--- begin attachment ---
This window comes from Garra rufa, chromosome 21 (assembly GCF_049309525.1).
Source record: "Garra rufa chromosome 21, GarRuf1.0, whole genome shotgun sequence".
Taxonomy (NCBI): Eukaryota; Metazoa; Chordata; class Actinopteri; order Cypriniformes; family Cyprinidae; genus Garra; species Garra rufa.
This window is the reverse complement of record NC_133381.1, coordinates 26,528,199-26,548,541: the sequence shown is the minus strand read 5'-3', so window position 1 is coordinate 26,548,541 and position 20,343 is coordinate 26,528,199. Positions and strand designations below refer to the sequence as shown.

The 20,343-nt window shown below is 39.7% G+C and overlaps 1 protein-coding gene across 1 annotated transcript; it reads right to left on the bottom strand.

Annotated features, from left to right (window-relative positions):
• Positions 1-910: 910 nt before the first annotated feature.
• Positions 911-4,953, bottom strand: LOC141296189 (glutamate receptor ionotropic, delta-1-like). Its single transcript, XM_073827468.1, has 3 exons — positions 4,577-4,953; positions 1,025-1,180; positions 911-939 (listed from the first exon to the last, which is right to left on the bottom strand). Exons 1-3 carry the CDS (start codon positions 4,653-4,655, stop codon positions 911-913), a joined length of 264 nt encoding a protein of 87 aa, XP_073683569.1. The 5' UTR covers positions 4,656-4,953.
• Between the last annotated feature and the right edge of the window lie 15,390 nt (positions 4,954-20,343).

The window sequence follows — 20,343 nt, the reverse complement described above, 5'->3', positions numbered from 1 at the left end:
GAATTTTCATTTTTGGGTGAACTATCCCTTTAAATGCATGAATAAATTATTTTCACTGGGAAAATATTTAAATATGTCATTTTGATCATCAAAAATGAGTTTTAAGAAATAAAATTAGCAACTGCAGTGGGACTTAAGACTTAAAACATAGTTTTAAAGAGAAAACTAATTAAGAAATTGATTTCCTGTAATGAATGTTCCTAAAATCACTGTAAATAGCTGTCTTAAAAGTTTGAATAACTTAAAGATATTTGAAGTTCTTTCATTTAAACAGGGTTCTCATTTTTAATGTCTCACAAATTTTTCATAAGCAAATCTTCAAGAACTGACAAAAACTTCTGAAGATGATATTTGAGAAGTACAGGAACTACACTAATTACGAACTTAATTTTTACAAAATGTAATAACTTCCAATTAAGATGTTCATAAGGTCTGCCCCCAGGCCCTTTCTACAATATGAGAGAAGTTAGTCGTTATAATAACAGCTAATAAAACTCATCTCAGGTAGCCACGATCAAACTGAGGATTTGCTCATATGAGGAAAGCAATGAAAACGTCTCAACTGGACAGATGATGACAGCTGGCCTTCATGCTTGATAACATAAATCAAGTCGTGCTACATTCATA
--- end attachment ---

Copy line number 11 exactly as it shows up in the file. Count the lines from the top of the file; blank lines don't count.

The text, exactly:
GAATTTTCATTTTTGGGTGAACTATCCCTTTAAATGCATGAATAAATTATTTTCACTGGGAAAATATTTAAATATGTCATTTTGATCATCAAAAATGAGTTTTAAGAAATAAAATTAGCAACTGCAGTGGGACTTAAGACTTAAAACATAGTTTTAAAGAGAAAACTAATTAAGAAATTGATTTCCTGTAATGAATGTTCCTAAAATCACTGTAAATAGCTGTCTTAAAAGTTTGAATAACTTAAAGATATTTGAAGTTCTTTCATTTAAACAGGGTTCTCATTTTTAATGTCTCACAAATTTTTCATAAGCAAATCTTCAAGAACTGACAAAAACTTCTGAAGATGATATTTGAGAAGTACAGGAACTACACTAATTACGAACTTAATTTTTACAAAATGTAATAACTTCCAATTAAGATGTTCATAAGGTCTGCCCCCAGGCCCTTTCTACAATATGAGAGAAGTTAGTCGTTATAATAACAGCTAATAAAACTCATCTCAGGTAGCCACGATCAAACTGAGGATTTGCTCATATGAGGAAAGCAATGAAAACGTCTCAACTGGACAGATGATGACAGCTGGCCTTCATGCTTGATAACATAAATCAAGTCGTGCTACATTCATA